A Travellerspoint blog

Japanese Etiquette 101

sunny 15 °C

We are currently staying in a ryokan in Ogi on Sado Island. A ryokan is a traditional Japanese guesthouse with an onsen, (a communal hot tub), and there are very strict rules of etiquette. Firstly, all shoes must be removed at the front door and replaced with slippers. However, not all slippers are created equal; there are regular slippers and toilet slippers. Regular slippers must be worn at all times except in toilets, bathrooms and on tatami mats. Tatami mats cover the floors of all rooms used for sleeping. We sleep on futons on the tatamis…
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Everything is done on the floor in traditional Japanese ryokans. We walk, sleep and sit or kneel on the floor. The tables are just 12 inches high. There are no chairs, but if you are elderly or foreign you may sit on a legless chair on the floor with your feet stuffed under the table where there is a small electric heater…
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The Japanese love warmth and spend a lot of time in hot water. Etiquette is paramount to the orderly minded Japanese and we spend time in hot water if anyone catches us not wearing slippers or wearing the wrong ones…
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This is easily done as the largest Japanese slippers are made for ten year old western kids. The slipper protocol is as follows: When you enter you take off your shoes and cram your feet into a pair of regular slippers. You trip on the stairs as you go to your room because the slippers don’t fit, and then sigh in relief when you get them off to walk on the tatami mat. You then realise that you needed a pee, so you step off the tatami and squash your toes back into the slippers. You take five shuffling steps to the bathroom, take off the regular slippers and jam on the toilet slippers...
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Once you’ve pee’d you wrench off the bathroom slippers, squeeze into the regular ones and painfully shuffle five steps back to the tatami before you remember that you left your glasses in the toilet. So you ram your regular slippers back on again and painfully shuffle five steps etc. etc. etc. It’s all very civilised really – apart from the swearing.

We love staying in ryokans because the food is fabulous. However, there is no choice – you eat what you are given…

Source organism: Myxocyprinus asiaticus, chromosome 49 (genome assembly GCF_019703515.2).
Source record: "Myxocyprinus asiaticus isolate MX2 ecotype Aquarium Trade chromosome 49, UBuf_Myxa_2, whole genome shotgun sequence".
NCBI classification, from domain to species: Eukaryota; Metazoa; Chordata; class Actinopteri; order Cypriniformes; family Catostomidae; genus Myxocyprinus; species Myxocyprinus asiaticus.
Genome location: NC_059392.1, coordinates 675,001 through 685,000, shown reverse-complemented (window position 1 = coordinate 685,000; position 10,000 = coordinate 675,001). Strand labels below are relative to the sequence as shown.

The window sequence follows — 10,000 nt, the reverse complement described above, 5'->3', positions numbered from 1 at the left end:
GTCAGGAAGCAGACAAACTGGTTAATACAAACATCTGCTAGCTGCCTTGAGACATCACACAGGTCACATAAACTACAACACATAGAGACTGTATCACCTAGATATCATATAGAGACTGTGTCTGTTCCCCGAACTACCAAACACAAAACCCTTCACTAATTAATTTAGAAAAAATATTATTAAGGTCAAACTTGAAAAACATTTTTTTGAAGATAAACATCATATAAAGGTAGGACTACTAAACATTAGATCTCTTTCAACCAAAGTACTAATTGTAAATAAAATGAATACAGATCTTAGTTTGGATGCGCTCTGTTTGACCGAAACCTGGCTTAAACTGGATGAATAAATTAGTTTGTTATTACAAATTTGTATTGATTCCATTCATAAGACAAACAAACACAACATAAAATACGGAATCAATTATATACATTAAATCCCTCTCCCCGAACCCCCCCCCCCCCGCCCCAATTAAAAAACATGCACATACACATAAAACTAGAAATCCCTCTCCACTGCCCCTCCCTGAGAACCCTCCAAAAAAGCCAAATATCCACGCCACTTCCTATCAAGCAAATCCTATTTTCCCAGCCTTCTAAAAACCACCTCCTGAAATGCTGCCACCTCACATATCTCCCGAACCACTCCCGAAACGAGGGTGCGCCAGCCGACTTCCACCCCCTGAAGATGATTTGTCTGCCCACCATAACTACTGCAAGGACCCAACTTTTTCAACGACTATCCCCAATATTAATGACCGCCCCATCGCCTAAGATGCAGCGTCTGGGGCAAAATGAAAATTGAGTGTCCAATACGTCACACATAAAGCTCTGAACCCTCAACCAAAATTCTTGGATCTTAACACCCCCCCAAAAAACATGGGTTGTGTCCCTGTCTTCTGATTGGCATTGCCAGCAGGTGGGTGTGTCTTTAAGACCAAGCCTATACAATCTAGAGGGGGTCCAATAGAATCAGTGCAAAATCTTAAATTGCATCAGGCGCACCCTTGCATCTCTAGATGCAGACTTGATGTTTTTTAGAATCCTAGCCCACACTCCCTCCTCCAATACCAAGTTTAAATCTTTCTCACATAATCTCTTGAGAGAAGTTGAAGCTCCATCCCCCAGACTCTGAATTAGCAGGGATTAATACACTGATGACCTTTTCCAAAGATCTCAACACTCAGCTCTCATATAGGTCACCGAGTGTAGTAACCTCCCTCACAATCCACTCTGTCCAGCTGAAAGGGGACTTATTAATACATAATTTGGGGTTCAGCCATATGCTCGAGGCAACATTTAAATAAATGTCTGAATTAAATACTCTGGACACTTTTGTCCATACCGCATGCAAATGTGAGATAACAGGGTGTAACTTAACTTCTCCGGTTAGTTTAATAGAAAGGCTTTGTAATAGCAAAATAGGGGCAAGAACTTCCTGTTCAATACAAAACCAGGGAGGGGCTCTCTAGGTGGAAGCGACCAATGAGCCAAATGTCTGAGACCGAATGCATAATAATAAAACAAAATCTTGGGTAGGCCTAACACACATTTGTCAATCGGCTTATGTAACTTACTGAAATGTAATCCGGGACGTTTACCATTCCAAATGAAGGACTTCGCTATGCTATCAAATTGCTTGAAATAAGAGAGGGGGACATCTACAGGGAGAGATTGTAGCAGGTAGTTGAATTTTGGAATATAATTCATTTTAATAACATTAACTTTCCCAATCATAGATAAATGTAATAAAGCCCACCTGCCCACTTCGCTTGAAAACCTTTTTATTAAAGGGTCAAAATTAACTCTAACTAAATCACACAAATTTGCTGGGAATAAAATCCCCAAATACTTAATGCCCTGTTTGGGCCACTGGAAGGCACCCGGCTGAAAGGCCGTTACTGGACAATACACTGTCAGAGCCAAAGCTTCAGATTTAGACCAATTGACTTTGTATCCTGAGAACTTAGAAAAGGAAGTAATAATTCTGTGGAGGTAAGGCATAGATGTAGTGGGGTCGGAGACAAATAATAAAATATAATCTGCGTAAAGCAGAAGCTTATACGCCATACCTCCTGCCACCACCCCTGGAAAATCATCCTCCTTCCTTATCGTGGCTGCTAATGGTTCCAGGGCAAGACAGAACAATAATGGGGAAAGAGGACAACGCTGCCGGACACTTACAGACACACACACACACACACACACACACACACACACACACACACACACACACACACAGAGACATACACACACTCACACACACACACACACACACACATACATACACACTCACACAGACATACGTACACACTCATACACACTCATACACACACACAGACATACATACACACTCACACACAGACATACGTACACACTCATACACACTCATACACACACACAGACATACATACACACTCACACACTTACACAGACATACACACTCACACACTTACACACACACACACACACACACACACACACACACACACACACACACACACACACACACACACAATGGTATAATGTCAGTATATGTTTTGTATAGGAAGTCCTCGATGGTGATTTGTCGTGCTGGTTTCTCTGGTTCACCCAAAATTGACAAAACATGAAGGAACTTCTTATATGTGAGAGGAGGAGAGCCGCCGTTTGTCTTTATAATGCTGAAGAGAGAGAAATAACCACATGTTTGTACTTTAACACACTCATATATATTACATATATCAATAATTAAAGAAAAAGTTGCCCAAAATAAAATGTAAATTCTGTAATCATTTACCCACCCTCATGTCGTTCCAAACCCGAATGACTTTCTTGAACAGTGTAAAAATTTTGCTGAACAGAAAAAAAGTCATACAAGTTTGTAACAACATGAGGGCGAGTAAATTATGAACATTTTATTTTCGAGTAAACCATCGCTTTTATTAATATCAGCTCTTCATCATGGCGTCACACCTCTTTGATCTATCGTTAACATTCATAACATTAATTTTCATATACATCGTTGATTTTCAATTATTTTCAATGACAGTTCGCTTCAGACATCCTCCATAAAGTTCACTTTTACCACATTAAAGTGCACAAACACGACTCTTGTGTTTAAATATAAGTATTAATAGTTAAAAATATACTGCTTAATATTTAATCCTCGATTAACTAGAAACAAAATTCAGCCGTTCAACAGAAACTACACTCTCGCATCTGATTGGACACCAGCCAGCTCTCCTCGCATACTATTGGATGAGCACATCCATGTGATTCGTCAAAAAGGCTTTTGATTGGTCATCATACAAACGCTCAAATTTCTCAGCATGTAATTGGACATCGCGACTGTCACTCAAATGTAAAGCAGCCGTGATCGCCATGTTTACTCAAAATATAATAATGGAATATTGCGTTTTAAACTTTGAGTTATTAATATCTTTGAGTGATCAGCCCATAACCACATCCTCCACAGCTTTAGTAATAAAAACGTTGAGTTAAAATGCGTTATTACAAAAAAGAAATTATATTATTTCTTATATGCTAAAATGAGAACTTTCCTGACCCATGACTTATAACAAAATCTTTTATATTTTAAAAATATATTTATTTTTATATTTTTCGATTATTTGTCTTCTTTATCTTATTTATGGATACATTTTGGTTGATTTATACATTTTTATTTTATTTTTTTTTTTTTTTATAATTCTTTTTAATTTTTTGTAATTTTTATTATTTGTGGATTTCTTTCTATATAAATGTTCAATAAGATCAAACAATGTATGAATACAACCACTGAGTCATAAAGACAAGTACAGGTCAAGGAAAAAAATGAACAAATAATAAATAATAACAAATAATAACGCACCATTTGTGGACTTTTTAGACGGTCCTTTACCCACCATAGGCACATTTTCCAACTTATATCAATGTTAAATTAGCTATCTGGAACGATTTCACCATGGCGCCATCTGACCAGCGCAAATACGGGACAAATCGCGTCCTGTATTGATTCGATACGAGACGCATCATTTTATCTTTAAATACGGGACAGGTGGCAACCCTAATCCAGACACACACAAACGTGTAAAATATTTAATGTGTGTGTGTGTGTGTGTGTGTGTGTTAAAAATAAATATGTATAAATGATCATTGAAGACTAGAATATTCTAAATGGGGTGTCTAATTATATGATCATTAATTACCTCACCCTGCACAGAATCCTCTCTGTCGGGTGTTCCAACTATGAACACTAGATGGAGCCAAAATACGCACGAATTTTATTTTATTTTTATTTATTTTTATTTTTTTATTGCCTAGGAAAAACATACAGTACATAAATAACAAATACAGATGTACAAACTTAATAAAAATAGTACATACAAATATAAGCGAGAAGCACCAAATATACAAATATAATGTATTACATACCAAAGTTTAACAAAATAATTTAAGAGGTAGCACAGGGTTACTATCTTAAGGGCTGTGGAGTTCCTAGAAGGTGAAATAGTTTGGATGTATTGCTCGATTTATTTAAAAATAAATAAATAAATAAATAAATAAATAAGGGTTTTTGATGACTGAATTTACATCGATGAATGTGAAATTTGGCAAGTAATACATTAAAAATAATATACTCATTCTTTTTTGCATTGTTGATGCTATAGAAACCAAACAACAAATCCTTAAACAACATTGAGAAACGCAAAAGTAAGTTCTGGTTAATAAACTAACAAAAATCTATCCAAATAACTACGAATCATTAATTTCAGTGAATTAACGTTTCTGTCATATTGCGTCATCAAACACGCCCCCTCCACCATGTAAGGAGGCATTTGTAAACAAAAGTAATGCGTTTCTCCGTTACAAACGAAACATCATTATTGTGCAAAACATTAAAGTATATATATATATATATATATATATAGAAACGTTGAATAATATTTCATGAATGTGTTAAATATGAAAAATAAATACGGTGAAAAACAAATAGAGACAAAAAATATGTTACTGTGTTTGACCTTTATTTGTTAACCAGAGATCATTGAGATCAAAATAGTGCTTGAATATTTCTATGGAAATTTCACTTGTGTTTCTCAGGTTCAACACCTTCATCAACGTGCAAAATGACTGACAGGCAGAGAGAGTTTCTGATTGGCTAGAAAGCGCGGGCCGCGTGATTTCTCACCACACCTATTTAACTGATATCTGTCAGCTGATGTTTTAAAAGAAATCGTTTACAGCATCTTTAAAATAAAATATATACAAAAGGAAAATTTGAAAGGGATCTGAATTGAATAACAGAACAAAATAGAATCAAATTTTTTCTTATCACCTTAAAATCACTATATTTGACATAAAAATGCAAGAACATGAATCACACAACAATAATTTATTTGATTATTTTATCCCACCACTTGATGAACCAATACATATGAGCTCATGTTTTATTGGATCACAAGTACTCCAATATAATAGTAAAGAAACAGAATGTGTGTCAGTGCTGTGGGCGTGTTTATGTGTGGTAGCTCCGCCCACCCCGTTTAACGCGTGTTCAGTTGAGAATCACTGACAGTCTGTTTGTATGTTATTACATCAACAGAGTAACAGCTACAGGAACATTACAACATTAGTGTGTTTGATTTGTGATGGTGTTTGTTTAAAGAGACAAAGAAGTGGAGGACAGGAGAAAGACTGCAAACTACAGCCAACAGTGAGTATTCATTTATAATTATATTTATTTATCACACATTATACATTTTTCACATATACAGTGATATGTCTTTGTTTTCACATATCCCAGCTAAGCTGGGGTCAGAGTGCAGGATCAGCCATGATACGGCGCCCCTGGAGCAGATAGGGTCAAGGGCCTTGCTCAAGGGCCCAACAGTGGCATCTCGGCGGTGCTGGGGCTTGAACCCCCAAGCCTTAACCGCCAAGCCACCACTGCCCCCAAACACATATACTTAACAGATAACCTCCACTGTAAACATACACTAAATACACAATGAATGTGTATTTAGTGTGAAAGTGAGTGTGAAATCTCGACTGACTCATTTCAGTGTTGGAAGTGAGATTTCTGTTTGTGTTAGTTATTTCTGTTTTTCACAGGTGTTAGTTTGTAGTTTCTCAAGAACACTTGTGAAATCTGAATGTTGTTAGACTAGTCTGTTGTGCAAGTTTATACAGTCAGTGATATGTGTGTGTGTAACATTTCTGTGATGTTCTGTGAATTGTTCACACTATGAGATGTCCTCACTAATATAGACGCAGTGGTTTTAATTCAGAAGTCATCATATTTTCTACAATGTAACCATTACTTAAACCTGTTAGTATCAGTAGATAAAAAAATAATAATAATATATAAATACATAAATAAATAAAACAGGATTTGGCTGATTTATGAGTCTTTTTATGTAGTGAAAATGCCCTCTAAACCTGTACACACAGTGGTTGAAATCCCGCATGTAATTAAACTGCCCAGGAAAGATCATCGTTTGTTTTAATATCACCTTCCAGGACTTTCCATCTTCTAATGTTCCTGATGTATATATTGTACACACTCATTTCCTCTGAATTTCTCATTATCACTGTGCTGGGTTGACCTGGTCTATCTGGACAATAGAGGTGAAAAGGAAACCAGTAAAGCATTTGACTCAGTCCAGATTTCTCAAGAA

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This is only part of one dinner. The island of Sado is renowned for its seafood and we had 8 different fish in this meal including the infamously deadly puffer fish (fugu). We survived, so the chef must have known what he was doing. The sashimi chef also had a good handle on things as he made us this dinner…
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We love ryokans that have communal hot baths,(onsens), but there is etiquette to be observed. Bathers have to be totally nude, (but never mixed), and must balance a few inches off the ground on a midget stool made for a size one bum while washing under a Lilliputian’s shower. Only when totally clean can you enter the bath.
It’s all very civilised – no tattoos, no photos and absolutely no swearing.

Posted by Hawkson 06:03 Archived in Japan

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Comments

:Oh my goodness I got a good giggle at this. Don't slip on your slippers. Now I know why they are called by that name. And watch where you pee!
We miss you at Book Club ...love

by Jean McLaren

No drinking after 6PM. Will stop the swears and pee. Gorgeous photos and place. Can you bring your own slippers in a larger size? What about walking on your knees? Food looks divine.

by Sue Fitzwilson

Pippa, Nick and I were in stitches .
I would had huffed, puffed and sworn for England but be in heaven eating all that wonderful food, a feast for the eyes too.
Back from the Alps, no one with broken bones. Xx

by Christine Lloyd

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